Those Who Don’t Travel Only Read One Page. Really?


The saying “The world is a book and those who don’t travel only read one page” is oft attributed to Augustine of Hippo. Suppose Augustine did write that (which I doubt), I wonder of what he’d say about Immanuel Kant who, a common myth says, never traveled more than 16 km from Königsberg his whole life (that’s roughly an area 1/3 of Jakarta), yet have an enormous influence over the world of Western thought – and I don’t think Kant would ever even care about such a one-page saying.

I’ve met a number of people with strong drive to travel and who have traveled quite a lot. Upon meeting them, I wonder how their travels have changed both (1) their lives and (2) how they impact other people. Beyond that, the big question for me is: how significant are those travels for the resulting impacts?

For me, it’s perfectly fine for someone to love to travel and spend as much as they can afford to travel to numerous places around the world. It’s quite another thing, however, to draw a sweeping claim of one having to travel to read multiple pages of this figurative book of our world. There are multiple ways to read this book and one way may not necessarily be better than the other – although I believe using multiple channels of reading is much better than any single one of them.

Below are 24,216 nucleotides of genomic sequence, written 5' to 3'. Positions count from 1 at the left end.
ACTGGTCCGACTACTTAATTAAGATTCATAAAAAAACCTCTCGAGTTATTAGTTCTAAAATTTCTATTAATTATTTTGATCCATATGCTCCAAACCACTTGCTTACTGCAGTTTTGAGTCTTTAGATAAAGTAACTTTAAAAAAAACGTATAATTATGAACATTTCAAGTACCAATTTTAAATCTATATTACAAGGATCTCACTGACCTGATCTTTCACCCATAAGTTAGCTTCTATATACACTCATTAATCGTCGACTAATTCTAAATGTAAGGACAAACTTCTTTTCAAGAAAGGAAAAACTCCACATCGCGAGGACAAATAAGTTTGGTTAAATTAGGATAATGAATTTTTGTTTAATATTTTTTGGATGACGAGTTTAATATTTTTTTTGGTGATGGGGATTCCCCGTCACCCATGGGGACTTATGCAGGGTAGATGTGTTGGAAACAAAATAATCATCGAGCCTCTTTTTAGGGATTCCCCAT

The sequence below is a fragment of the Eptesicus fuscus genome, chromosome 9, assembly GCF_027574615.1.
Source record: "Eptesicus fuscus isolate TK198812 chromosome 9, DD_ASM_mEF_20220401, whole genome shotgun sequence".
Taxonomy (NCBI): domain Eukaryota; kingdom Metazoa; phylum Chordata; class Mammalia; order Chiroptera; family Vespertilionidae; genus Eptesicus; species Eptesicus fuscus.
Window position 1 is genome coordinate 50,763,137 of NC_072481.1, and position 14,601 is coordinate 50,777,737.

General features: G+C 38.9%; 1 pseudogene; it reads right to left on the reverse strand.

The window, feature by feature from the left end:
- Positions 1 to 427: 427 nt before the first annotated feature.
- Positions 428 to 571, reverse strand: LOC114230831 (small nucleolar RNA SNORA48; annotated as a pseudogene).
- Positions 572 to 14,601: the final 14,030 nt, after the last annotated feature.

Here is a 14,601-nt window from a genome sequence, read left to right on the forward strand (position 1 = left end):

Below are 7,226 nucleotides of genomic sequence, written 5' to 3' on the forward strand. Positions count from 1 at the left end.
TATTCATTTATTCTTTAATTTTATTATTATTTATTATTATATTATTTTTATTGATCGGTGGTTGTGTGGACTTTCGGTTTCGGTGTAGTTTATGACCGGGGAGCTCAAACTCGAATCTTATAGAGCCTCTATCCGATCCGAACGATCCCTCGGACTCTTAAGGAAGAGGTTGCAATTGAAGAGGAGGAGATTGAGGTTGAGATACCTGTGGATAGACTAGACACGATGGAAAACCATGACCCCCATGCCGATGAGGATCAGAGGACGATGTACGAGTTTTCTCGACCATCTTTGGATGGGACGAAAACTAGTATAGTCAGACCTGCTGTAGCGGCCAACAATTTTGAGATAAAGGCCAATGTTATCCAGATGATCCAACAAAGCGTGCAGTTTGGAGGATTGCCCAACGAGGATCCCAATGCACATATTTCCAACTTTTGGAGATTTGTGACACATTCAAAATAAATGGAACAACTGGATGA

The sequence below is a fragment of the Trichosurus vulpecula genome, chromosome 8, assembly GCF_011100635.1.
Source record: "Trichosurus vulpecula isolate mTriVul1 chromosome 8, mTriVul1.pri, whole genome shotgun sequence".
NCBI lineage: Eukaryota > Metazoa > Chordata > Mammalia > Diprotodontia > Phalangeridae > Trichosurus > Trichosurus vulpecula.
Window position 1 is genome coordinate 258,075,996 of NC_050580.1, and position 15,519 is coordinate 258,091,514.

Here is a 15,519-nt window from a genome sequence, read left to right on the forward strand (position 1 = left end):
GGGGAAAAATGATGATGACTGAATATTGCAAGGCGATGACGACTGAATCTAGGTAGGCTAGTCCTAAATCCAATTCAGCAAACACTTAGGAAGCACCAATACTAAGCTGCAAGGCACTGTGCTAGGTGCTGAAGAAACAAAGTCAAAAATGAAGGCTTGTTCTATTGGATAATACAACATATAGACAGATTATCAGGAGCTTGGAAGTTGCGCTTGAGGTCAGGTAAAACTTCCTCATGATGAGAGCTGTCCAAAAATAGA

Kant, for his part, only stayed in Königsberg his whole life, but explored the vast world of thoughts available through the writings of great thinkers and subsequently developed a remarkable life that has casted a very long shadow upon the world after him.

I wonder whether there’s a person who not only have travelled the world but also as an exclusive result of it have changed their lives significantly and have a significant impact on others?

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